This tutorial relates more to WordPress.com but will be helpful to those SmugMug users who want a visually appealing subscription form next to all those amazing photos! Let’s face it, the WordPress Subscription Widget ain’t too pretty! Of course, this will also work for contact or any other kind of form you need. So, let’s get started.
First, you will need to head on over to Wufoo and set up a free account. You can have up to three forms and 100 new subscribers (or form submissions) per month without having to pay a monthly fee. A popular request, payment options, can only be set up if you have a paid plan of $29.95 or more per month. You can get 5 free transactions to try it out but after that, you will need to pony up some cash.
Second, you could start from scratch with making a form, but let’s do this the fast and easy way. Go to the Wufoo Theme Gallery. Here, you will see a mailing list template ready for you to add your own style. Click “Add to Wufoo” (Depending on if you are logged in, you might see “Customize” instead.)
Once you add the template to Wufoo, you will come to a screen where you can add additional fields, but we’re going to skip that part because we already have our pre-made template! Yeah! Instead, click “Field Settings” where you have a few options to customize if you so choose. For a sidebar widget, Wufoo recommends the Large Field Size but I actually prefer the Medium. You can always come back and change this if you’re not liking the results. I also suggest changing the field label to Email or Email Address as Your Email Address is overkill. Also, if you add Instructions for User, it will make a side widget humongous. I think most users will be able to figure out the purpose of the email field, but feel free to fill this out.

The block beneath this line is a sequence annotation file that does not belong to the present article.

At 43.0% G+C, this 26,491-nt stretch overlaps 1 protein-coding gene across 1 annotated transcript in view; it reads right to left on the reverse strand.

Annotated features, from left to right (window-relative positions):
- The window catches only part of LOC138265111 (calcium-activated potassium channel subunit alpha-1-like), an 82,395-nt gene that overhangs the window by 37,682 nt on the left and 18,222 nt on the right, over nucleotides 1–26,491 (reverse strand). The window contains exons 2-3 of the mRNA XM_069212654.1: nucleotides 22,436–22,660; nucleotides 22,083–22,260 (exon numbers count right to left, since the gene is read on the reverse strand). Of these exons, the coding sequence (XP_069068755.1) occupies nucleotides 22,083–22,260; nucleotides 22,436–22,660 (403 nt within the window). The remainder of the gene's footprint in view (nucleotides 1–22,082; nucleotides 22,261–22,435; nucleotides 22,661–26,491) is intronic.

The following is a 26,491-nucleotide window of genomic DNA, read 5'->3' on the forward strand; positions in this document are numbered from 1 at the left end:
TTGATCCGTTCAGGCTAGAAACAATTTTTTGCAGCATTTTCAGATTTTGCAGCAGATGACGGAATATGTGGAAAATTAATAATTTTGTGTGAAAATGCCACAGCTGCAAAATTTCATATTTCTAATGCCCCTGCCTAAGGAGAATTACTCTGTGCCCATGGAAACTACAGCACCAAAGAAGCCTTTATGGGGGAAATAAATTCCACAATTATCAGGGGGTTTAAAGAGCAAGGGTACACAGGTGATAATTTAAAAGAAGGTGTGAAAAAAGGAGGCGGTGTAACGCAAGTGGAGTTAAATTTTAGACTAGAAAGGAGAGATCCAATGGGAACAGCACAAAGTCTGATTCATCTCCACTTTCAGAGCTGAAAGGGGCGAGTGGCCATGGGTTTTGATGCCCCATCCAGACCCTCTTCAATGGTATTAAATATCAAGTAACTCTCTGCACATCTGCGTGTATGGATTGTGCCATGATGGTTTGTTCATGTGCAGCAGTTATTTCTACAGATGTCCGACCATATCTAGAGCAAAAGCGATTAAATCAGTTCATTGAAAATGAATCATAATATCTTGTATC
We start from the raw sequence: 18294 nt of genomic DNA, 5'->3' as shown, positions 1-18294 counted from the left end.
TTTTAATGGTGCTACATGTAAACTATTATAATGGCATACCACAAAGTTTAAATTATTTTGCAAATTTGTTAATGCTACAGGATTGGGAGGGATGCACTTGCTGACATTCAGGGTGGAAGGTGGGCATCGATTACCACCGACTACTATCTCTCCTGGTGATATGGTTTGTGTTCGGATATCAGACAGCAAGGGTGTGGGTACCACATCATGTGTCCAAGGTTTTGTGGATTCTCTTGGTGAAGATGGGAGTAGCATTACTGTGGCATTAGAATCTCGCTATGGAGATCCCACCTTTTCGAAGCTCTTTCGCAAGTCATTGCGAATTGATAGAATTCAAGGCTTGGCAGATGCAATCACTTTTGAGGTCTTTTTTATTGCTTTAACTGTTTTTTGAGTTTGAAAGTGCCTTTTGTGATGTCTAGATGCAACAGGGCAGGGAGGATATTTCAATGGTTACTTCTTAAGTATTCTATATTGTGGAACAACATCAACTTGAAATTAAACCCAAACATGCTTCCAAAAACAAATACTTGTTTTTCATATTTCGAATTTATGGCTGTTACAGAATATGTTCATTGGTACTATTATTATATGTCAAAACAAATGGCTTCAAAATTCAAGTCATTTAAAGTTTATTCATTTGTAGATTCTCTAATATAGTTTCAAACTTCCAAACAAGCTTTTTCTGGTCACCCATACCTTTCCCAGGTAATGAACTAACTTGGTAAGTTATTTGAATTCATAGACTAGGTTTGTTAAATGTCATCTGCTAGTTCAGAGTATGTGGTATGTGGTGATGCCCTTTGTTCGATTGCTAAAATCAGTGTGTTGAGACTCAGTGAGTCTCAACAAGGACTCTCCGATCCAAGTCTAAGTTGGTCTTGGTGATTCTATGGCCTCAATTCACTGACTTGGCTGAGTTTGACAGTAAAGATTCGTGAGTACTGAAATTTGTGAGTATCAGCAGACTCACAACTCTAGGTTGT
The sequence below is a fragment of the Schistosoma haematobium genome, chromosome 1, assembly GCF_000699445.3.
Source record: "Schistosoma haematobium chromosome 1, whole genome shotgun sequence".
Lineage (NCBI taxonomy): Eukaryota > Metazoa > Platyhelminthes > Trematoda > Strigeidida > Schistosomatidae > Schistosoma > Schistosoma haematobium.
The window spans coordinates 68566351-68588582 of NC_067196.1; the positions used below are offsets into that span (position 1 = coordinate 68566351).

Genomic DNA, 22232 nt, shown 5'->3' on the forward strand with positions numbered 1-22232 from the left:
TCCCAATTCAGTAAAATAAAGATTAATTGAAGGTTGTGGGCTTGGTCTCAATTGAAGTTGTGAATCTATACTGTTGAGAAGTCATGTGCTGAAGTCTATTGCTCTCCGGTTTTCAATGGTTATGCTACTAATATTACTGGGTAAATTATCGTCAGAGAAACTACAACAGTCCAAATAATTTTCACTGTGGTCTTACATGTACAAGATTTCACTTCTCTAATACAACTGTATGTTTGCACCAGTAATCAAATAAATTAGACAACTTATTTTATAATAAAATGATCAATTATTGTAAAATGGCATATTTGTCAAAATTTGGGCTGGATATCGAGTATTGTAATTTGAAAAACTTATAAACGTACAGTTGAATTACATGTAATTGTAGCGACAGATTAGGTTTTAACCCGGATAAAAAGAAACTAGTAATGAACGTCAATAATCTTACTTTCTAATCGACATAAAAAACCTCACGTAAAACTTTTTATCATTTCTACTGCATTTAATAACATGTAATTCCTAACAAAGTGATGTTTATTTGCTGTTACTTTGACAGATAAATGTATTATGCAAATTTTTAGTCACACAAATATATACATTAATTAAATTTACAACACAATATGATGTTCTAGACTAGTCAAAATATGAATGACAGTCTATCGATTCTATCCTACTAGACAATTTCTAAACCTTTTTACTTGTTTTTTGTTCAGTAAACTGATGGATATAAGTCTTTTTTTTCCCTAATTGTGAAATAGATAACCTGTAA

Next, click on the next tab, “Form Settings”. Here, you can change the wording, Confirmation Settings (only paid accounts can redirect to another website), and Limit Form Activity. If you have a free account, you may want to pay special attention to this area. You are allowed 100 submissions per month and therefore may want to limit sign-up from the same IP, set the dates you want the form to be active, and/or limit the total number of submissions to make sure you stay in the free “zone.” Make sure to click “Save!” Immediately upon clicking Save, you’ll have three options. Click the 2nd, Setup Email Notifications for this form.
Email Notifications is an understatement. You can easily feed your sign-ups, registrations, etc. through several outlets. Personally, I use mailchimp. You can also, send notifications to your email address and set up mailchimp or other service later. Any service that can import an RSS feed or uses Web Hooks can get your Wufoo info. However, if you are using your Wufoo form to send updates from your blog or newsletter, they won’t magically come from WordPress anymore. You will need to send them out manually (Eeks!) or set up a free account with mailchimp, aweber, or other email service. So why would you want to put it in all this work when WordPress does it automatically? Because WordPress does it automatically! There’s zip control when it comes to knowing exactly when and how the email notifications are sent. You make a boo-boo and need to correct a typo, too bad because it’s already been sent to your readers. Boo! I also think weekly wrap-ups are more efficient than getting an email every time I update my blog. You may be of a different opinion, but fortunately, you can choose however often you want to send out email subscriptions with the control that wufoo provides.